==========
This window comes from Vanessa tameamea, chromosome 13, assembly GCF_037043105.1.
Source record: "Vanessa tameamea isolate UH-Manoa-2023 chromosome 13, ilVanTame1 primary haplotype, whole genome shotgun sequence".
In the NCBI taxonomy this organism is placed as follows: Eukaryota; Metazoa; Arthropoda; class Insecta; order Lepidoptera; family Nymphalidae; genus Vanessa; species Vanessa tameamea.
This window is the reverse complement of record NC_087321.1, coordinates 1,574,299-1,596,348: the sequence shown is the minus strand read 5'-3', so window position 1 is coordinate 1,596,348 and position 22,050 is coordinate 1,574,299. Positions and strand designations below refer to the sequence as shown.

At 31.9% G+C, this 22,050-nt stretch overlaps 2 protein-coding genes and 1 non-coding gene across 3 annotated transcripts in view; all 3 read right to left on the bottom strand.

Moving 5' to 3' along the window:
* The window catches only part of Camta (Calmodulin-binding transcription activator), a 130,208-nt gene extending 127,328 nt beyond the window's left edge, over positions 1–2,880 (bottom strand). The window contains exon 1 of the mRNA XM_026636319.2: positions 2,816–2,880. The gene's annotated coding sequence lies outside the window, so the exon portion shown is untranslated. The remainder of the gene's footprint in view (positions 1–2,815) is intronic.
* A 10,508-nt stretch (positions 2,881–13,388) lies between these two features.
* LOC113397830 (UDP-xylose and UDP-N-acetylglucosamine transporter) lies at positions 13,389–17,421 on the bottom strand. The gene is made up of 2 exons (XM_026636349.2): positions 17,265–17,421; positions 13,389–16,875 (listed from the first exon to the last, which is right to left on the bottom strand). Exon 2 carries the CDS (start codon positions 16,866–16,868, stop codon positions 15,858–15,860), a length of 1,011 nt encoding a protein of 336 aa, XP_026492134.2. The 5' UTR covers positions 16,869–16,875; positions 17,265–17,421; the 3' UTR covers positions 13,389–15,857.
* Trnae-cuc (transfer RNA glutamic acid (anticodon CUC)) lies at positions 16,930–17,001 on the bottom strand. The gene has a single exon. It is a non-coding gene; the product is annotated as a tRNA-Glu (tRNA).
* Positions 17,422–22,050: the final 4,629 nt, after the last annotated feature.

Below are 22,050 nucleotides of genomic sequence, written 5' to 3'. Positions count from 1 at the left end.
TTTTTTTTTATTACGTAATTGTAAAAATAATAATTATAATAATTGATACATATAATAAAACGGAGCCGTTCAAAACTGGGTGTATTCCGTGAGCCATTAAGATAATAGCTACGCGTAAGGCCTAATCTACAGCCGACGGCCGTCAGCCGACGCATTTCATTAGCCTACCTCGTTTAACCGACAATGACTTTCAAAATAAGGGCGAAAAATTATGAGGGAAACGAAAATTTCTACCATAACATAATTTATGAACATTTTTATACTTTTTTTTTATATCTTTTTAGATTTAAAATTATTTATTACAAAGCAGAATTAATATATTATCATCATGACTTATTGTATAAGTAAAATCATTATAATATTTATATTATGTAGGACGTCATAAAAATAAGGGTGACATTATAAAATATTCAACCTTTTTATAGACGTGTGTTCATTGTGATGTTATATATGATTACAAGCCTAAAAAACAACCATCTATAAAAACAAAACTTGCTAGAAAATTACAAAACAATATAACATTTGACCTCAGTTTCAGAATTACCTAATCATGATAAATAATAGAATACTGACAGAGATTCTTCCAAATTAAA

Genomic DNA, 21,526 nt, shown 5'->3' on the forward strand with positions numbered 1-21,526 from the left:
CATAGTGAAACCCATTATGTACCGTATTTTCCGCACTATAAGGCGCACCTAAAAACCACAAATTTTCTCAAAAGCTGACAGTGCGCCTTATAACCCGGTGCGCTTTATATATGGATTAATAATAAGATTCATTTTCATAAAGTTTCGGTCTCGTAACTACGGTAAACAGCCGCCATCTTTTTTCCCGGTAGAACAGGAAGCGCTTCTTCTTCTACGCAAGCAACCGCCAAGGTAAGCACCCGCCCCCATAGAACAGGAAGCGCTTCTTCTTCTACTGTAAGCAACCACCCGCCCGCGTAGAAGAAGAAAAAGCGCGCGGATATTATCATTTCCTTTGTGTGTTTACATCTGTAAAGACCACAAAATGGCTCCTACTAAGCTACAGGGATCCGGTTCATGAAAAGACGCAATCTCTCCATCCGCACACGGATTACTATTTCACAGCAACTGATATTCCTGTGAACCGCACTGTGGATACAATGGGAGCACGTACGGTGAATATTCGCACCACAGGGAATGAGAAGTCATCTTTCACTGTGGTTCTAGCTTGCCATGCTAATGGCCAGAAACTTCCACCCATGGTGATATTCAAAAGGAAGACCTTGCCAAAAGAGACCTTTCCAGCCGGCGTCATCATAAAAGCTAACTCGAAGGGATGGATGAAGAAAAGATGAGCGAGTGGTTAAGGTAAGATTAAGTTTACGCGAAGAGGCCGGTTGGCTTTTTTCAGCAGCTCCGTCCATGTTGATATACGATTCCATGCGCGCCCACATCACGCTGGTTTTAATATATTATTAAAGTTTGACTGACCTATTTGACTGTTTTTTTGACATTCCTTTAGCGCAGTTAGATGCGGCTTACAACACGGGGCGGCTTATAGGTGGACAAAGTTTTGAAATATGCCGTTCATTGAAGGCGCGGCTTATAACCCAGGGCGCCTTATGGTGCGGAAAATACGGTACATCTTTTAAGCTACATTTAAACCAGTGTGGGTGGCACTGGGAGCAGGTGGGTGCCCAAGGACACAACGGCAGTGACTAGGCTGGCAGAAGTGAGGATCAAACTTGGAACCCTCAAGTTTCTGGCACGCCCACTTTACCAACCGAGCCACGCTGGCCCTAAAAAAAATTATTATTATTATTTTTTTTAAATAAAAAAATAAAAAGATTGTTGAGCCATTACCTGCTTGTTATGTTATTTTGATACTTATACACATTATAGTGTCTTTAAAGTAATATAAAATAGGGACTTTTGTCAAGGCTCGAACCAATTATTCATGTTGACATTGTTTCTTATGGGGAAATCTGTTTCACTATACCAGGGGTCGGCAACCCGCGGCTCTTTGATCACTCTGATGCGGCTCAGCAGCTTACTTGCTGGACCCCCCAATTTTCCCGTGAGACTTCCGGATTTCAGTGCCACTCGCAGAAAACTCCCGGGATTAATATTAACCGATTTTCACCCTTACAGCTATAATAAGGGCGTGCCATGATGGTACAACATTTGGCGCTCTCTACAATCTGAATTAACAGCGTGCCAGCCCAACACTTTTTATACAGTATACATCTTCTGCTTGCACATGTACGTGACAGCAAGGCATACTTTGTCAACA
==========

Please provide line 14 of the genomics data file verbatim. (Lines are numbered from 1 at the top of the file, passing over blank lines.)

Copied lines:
Genomic DNA, 21,526 nt, shown 5'->3' on the forward strand with positions numbered 1-21,526 from the left: